- Identify when and where your best time for working with your ideas.
I once asked leadership expert Dr. Peter Chee, with whom I toured seven Asian capitals leading Driving Growth Through Innovation all-day seminars, where he got most of his ideas. He did not have to think for long. "When I'm in a plane at 35,000 feet," he gushed excitedly. Chee never tires of looking out at cloud formations, he's convinced that, for him, they ignite his idea factory.
I once informally surveyed almost everybody I came in contact with over a 12-month period about their personal best time to work with and prioritize their ideas. The survey revealed that fifteen to twenty percent of executives and managers hatch ideas in the middle of the night. Taking a shower or driving was another frequent idea-popper.
Action step: Identify when and where you get ideas. Plan for it. If there's a particular spot in your home or office that gets your creative juices flowing --be it the kitchen table or the bathtub or an obscure conference room- set aside time to sit quietly in that space, alone and free of noise and distraction, to work thru your ideas.
- Work with your ideas. Sift and sort and experiment and kill your ideas.
Wayne Silby, founder of The Calvert Group, and originator of the financial services industry's first social investment fund, once told me: "I spend a lot of my time making sure people recognize that I come up with a lot of ideas, that some of them are good. And most of them are bad. What we have to do together as a management team is to sort out the good ones from the bad."
Creative CEOs like Silby know that to have a good idea, you need lots of them. In helping companies set up "idea management" systems, we find that it takes 80 to 100 ideas to discover a good one - that is, one that you want to pursue. And even then, running the idea thru an organized process of "go/no-go" decision stage-gates is essential. Action step: Work with your ideas the way a potter works with clay. Shape them, think through them, invite more of them. And experiment constantly.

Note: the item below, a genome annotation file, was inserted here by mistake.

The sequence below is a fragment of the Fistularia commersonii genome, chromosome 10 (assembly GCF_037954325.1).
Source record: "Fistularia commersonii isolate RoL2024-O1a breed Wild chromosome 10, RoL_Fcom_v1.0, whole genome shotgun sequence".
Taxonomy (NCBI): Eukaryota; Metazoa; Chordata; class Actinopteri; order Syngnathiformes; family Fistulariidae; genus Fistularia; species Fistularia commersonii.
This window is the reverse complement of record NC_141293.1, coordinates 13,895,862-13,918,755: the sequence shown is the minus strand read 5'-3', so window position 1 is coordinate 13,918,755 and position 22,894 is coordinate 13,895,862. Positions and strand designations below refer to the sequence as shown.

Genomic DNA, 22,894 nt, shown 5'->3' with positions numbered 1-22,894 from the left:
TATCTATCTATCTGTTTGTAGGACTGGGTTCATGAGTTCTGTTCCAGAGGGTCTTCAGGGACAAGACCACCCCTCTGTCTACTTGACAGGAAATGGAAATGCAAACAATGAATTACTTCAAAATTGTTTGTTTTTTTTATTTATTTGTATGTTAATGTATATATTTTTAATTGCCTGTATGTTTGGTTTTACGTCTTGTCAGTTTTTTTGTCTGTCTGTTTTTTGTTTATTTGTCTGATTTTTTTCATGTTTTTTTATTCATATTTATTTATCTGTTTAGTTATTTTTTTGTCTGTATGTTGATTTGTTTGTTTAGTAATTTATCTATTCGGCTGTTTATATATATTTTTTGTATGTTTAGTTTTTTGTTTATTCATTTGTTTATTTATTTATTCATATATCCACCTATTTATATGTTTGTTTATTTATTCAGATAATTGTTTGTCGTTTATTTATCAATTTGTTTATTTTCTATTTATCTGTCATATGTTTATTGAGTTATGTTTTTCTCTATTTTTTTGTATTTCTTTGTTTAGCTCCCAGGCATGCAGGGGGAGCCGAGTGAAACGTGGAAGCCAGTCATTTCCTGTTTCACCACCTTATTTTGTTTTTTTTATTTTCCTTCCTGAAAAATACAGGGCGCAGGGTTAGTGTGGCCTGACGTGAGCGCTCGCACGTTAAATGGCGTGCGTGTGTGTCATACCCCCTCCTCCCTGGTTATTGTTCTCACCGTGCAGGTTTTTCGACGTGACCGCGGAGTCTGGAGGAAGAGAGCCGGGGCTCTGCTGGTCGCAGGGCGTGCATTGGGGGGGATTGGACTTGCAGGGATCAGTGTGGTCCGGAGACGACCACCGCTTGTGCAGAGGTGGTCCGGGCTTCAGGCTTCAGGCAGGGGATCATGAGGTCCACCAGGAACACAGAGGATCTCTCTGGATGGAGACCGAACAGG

- Use the "plussing" method to find a better way.
Walt Disney coined the term "plussing" to describe the mental process of making an idea even better. By encouraging his team of imagineers to use his technique, Disney set new standards on quality and innovation in everything he undertook.
Materials science company W.L. Gore and Associates is consistently rated one of the most innovative companies in the world. Founder Bill Gore once described to me his favorite method of plussing.
"I walk through one of our plants and I see a piece of equipment that's being built," Gore explained. "I inquire about how it's designed. And I scratch my head and say, 'You know, it would be so much easier, so much better if it could be done this way instead of that way. Why don't we do it that way?'" Gore's manner of "managing by walking around" and disrupting with questions might seem a bit heavy-handed. But his people respected him because he got right to the point: there's usually a better way if we stop and think about it. Ego has no place in the process.
Action summary. The mind is a great place for hatching ideas. But it's a lousy place for trying to store them. The moment you get serious about recording and working with your ideas is the moment you'll start achieving great things in your life. Everybody has ideas. But only a few know how to keep their idea factories fortified to churn out ideas abundantly on a consistent basis, when and where needed to move things forward.